The present invention also provides a product manufactured using a stereolithography process, the product comprising at least one feature that defines an isolated volume and one or more removable structures located within said isolated volume, wherein said removable structures are fabricated as part of said stereolithography process. The said removable structures are created by curing resin as part of the normal stereolithography process.
This invention relates to methods for solving problems of recoating over trapped volumes in stereolithography. By way of example, the invention has been used with trapped volumes having dimensions of around 10 mm across. The invented method improves the uniformity of layer thickness of deposited liquid materials around the trapped volumes. Therefore, the risks of layer de-lamination and collisions of cured resin with the blade are minimised. So, this invention provides a simple solution for enhancing the reliability of the stereolithography process.
The improvements of the present invention are achieved through a method of applying resistance to the liquid flow inside trapped volumes. The resistance is created by the generation of removable structures in the trapped volume. These removable structures can be constructed in a range of forms such as walls or blocks within the trapped volume. Because the removable structures provide resistance to the liquid flow inside the trapped volume during the blade sweeping movement, the amount of liquid resin being scooped out of, and flowing backwards to, the trapped volume is controlled.
The removable structures may be formed by laser curing said resin; for example, the removable structures may be strands forms by laser curing said resin. The removable structures may include one or more strings connected between adjacent strands, wherein said strings are formed by laser curing said resin.
The removable structures may be removed once the manufacture of said article is complete. In some forms of the invention, the removable structures are designed such that they are readily removable by hand. For example, in one form of the invention, the removable structures are in the form of a number of fine strands situated throughout the trapped volume, the fine strands having a small cross-section such that they are easy to remove by hand.
As part of the stereolithography process, the resin may be spread, for example using a blade, after the resin is applied. Further, each layer of liquid resin may be applied on top of previously cured resin by lowering the article into a vat of liquid resin. Alternatives to this arrangement include using a so-called active blade that both applies and spreads the resin in a single application step.
The positions of the removable structures may be defined automatically, for example by a software program. Alternatively, the positions of the removable structures may be specified by a human operator.
The method may comprise the step of identifying isolated volumes. In one form of the invention, isolated volumes are identified automatically, for example by a software program. Alternatively, isolated volumes may be identified by a human operator.
The present invention is easy to implement, and does not require the provision of additional hardware. Using appropriate software, three-dimensional models of removable structures can be generated for a part with trapped volumes during data preparation. Software used for generating the article being manufactured can be used to implement the removable structures of the present invention. Afterwards, the part is treated as a normal part in the ongoing processes. The removable structures are produced as part of the normal stereolithography process and are built of the part material while the part is constructed. Therefore, there is no effect on other parts to be built on the same platform. Once the build is complete, the structures can be removed. When this method is applied, the constraints associated with trapped volumes are avoided. Hence, there will be more freedom to select part build orientation, without risking build failures and sacrificing part accuracy and build time.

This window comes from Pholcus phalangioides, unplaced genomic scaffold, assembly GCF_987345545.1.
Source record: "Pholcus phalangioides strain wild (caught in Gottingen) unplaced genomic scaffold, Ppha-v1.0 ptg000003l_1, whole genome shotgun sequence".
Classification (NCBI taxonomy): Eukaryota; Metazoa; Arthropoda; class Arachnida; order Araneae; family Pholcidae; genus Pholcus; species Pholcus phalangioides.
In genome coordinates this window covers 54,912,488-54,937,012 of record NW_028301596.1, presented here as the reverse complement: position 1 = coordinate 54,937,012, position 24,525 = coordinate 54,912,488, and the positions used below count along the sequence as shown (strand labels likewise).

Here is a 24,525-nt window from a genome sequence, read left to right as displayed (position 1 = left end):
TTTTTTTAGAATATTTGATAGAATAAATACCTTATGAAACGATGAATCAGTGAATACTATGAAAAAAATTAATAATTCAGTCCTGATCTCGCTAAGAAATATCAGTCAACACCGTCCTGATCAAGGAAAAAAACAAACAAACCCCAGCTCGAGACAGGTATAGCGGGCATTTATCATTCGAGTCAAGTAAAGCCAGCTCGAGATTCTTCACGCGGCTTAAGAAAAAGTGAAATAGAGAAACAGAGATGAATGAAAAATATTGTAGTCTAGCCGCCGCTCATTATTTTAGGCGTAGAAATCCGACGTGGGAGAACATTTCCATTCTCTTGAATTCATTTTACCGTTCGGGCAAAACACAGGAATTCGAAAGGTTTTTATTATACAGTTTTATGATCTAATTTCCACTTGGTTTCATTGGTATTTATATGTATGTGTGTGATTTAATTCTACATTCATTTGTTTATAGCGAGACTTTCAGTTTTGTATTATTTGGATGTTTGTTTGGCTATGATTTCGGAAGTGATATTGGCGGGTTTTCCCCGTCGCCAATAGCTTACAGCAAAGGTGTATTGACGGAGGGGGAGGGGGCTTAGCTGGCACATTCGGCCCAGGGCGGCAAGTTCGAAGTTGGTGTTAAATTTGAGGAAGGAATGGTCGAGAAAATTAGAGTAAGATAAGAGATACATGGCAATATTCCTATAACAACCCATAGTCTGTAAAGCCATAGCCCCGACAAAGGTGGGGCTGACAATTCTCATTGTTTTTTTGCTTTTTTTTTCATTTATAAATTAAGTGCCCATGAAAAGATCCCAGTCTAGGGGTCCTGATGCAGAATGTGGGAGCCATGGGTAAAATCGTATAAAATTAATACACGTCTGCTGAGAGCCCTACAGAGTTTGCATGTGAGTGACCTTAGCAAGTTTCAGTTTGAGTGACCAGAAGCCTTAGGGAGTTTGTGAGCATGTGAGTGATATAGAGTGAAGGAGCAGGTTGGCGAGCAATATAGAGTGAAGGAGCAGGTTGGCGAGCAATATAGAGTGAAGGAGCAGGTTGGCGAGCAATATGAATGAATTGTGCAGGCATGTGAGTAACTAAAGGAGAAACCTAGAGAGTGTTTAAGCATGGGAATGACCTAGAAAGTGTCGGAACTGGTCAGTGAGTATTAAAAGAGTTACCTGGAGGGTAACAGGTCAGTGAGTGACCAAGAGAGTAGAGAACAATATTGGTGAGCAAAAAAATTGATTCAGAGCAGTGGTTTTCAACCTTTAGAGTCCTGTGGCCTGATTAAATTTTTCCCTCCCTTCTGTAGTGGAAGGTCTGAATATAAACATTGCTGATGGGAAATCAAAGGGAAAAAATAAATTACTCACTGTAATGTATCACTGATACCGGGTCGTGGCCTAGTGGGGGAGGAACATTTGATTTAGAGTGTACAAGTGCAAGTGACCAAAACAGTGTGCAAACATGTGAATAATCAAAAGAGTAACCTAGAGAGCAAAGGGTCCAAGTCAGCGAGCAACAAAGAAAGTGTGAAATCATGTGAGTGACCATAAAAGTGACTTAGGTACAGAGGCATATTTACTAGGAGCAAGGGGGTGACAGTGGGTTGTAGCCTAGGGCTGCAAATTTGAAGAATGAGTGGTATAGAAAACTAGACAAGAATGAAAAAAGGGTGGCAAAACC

Embodiments of the invention will now be described with reference to the accompanying schematic drawings of which:
Within the isolated volume 200 are formed a number of strands 201 in a grid pattern at centres of between 3 and 7 mm (i.e. with adjacent strands 201 being separated by between 3 and 7 mm), with the outer row of strands positioned at a distance of 1 to 3 mm from the wall of the part 210. Also, adjacent strands 201 are diagonally connected with fine strings 202 to provide additional support. In the remaining data preparation and part build processes, the part is treated as normal. The method can be implemented manually or automatically. However, the automatic mode is preferred, where software is developed for the tasks of identifying trapped volumes and generating strands. That software may be embedded into other software packages. For example, a software program being used to define the part being manufactured can readily be used to define the stands and strings described above.
A typical implementation of the invention is outlined below, with reference to the accompanying drawings.
As described above with reference to
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|1||Pham et al., "A Study of Recoating in Stereolithography", "Proceedings of the Institution of Mechanical Engineers Part C, Journal of Mechanical Engineering Science", Sep. 2002, pp. 105-117, vol. 217, No. 4, Publisher: Mechanical Engineering Publications, Published in: London, UK.|
|2||Renap et al., "Recoating Issues in Stereolithography", "Rapid Prototyping Journal", 1995, pp. 4-16, vol. 1, No. 3, Publisher: MCS University Press, Published in: Bradford, Great Britain.|
|International Classification||B29C67/00, B29C35/08, B29C41/02|
|Cooperative Classification||Y10T428/24132, B29C67/0066, B29K2995/0097, B29C67/0092|
|Jun 13, 2008||AS||Assignment|
Owner name: UNIVERSITY COLLEGE CARDIFF CONSULTANTS LIMITED, UN
Free format text: ASSIGNMENT OF ASSIGNORS INTEREST;ASSIGNORS:PHAM, DUC TRUONG;JI, CHUNQIAN;REEL/FRAME:021097/0290
Effective date: 20071018
|Dec 18, 2015||REMI||Maintenance fee reminder mailed|
|May 8, 2016||LAPS||Lapse for failure to pay maintenance fees|
|Jun 28, 2016||FP||Expired due to failure to pay maintenance fee|
Effective date: 20160508